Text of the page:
Precautions in patients under anticoagulant treatment
Anticoagulants are medicines used to prevent blood clots, also known as thromboses.
These medicines are prescribed to patients with an increased risk of developing blood clots, such as those with atrial fibrillation, heart valve disease or a history of thrombosis.
However, treatment with anticoagulants can be difficult as these drugs can increase the risk of bleeding.
It is therefore important to take precautions to reduce the risk of complications.
Here are some important precautions to be taken by patients taking anticoagulants:
Always consult with your doctor before taking any new medication or supplement, including herbal products. Some medications may interact with anticoagulants and increase the risk of bleeding.
Avoid activities that may cause injury, such as playing extreme sports or using dangerous tools at work.
Tell your doctor about any signs of bleeding, such as frequent nosebleeds or the appearance of red or purple spots on your skin.
Do not stop taking anticoagulants without first talking to your doctor. Stopping treatment suddenly may cause blood clots.
Make sure you have a sufficient supply of your medication so you don’t risk running out if the pharmacy runs out.
Talk to your doctor about a program to monitor your blood clotting levels. You may need to have regular tests to check your blood anticoagulant levels and to see if your dose needs adjusting.
Have regular medical check-ups to check that your anticoagulant treatment is effective and that there are no unexpected side effects.
Inform your medical staff about your anticoagulant treatment when you are scheduled for any medical or surgical procedure. This is important because some doctors may need to adjust anticoagulant treatment before the procedure.
Talk to your doctor about alternatives to anticoagulant treatment, if appropriate. In some situations, there are safe and effective alternatives to anticoagulants.
Anticoagulants and antiplatelet agents are medicines prescribed by your cardiologist to patients who are at high risk of developing a blood clot that may impede the physiological flow of blood.
These are patients suffering from cardiac arrhythmias, atrial fibrillation, pulmonary embolism or deep vein thrombosis.
As a side effect of anticoagulant administration we have prolonged bleeding and a predisposition to develop hematomas.
Without this anticoagulant treatment, patients are at risk of developing blood clots, followed by the formation of thrombi, formations that block the vessel lumen.
In the event that it detaches from the vessel lumen, the thrombus becomes a circulating embolus and can lead to myocardial infarction.
In dentistry we need to achieve homeostasis, i.e. a reduction of bleeding during invasive maneuvers.
Therefore, some dental treatments may require discontinuation of anticoagulants.
However, the risks and rewards of this decision must always be weighed up. It is the patient’s duty to inform the dentist about the prescription of anticoagulant medication and to provide the contact details of the current cardiologist.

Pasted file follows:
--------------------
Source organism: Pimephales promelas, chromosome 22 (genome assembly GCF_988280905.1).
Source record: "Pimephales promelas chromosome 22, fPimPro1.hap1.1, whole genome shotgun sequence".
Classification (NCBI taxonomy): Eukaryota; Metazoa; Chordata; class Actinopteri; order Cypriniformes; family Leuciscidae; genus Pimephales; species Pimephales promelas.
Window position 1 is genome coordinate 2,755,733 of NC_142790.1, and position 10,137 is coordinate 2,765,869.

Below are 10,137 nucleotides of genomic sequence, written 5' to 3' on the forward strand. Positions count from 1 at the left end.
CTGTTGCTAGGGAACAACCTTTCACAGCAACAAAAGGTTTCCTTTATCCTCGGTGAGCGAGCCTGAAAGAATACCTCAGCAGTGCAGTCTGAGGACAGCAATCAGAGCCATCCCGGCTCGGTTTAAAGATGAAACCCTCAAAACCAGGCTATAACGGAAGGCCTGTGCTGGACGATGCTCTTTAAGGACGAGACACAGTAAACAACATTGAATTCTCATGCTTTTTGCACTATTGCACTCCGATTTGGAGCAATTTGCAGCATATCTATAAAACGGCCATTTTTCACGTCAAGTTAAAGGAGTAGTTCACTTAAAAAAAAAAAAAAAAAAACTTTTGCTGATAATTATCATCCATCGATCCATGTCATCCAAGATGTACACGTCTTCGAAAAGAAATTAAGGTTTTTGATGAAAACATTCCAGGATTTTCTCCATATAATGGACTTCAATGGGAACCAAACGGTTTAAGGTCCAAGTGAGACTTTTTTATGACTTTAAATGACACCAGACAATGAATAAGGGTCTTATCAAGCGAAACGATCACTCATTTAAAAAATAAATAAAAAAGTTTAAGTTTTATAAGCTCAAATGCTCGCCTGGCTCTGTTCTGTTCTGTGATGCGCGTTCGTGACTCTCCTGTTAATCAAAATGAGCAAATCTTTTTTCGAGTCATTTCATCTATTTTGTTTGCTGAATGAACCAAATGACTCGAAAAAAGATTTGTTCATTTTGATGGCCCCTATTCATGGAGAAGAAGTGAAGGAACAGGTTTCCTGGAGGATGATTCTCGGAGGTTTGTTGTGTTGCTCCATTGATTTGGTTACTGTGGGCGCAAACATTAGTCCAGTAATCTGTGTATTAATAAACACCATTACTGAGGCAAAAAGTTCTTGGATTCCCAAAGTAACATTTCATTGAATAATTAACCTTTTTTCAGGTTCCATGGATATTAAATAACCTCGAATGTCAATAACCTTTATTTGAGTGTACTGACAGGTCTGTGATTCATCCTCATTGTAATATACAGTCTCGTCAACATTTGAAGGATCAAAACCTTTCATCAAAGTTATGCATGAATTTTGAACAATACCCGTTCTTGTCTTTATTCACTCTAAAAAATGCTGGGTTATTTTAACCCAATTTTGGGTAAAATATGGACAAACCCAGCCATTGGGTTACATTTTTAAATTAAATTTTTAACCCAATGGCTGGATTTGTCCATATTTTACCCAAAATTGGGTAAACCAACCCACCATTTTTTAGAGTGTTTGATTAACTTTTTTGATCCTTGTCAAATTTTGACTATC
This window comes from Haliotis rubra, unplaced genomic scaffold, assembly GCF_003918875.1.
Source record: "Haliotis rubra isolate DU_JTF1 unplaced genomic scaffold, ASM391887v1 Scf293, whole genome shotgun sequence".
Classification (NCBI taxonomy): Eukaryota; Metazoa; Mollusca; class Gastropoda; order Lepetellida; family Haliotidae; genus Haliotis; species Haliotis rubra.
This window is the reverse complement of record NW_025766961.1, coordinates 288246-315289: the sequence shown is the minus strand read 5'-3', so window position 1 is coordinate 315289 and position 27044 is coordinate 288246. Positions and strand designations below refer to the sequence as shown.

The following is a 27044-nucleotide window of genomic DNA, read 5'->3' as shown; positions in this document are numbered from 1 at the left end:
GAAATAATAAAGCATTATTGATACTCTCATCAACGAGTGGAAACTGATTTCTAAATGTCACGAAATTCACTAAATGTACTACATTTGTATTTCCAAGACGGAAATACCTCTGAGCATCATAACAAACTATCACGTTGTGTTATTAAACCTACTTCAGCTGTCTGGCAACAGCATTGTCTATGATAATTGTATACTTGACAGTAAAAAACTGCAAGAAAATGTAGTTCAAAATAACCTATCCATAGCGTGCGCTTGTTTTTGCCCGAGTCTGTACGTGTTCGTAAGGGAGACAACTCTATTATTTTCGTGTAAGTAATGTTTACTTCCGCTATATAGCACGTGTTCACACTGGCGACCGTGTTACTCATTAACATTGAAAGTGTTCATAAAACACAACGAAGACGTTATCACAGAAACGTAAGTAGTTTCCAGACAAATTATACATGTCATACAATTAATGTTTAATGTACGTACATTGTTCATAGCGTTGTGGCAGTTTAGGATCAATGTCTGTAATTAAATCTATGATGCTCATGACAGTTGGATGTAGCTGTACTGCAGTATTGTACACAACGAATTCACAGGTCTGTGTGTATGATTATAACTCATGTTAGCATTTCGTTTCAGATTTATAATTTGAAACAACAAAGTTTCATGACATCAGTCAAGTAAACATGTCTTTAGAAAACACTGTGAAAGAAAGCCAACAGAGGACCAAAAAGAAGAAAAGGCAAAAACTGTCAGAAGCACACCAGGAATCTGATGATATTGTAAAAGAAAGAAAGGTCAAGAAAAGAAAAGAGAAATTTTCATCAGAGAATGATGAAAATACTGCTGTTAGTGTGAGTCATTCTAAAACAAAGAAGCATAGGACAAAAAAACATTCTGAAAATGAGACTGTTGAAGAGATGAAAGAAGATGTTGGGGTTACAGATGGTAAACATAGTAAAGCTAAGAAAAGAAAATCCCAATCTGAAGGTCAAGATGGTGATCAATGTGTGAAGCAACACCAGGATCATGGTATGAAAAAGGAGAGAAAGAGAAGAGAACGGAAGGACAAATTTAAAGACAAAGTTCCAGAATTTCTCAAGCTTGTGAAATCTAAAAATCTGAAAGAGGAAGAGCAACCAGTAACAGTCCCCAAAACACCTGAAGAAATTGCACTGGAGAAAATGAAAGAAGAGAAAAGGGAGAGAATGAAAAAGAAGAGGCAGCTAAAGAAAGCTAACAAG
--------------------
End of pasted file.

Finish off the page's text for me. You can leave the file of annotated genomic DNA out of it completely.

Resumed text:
Together, the dentist and cardiologist will choose the optimal solution for changing anticoagulant treatment.
Dental treatments with a high risk of bleeding
– Complex dental extractions – whether it’s several dental units that need to be extracted, wisdom molars included, or root remnants that also require milling of the alveolar bone, dental extractions can result in massive, hard-to-control bleeding.
– Periodontal surgery – periodontal procedures that involve the gingiva and alveolar bone and require the creation of flaps are associated with prolonged bleeding.
– Pre-prosthetic surgery – means the shaping of alveolar ridges for the application of dentures to provide an improved supporting surface.
– Coronal elongation – involves cutting 1-2mm of the gingival margin. The gingiva is a fibro mucous covering the alveolar processes of the teeth. The pink color that characterizes the gums is due to the numerous blood vessels that run through it.
– Dental implants – to place an implant means to drill through the cortex of the bone to insert a device to replace the lost root of the teeth. Obviously, perforating the mucosa leads to increased bleeding.
– Biopsies – if suspected malignant formations are detected, samples are taken from the oral cavity to be sent to specialist analysis.
Cutting of oral tissue also causes increased bleeding.
To reduce the risks during dental operations, there is a parameter that indicates the extent to which clotting is affected in patients undergoing treatment.
This index is called INR and normally, if the patient is not on anticoagulation, it is 1. The INR desired by the cardiologist is about 4 and the maximum value at which the dentist can perform the maneuvers is 2.2.
There is an increasing range of anticoagulant drugs and more and more cases of people being on treatment, so patients should inform their dentist about their current medication as well as associated diseases.
In general, taking simple precautions can help patients maintain their health and avoid complications while taking anticoagulants.
It is important to always consult your doctor and follow their advice to be sure that treatment is safe and effective.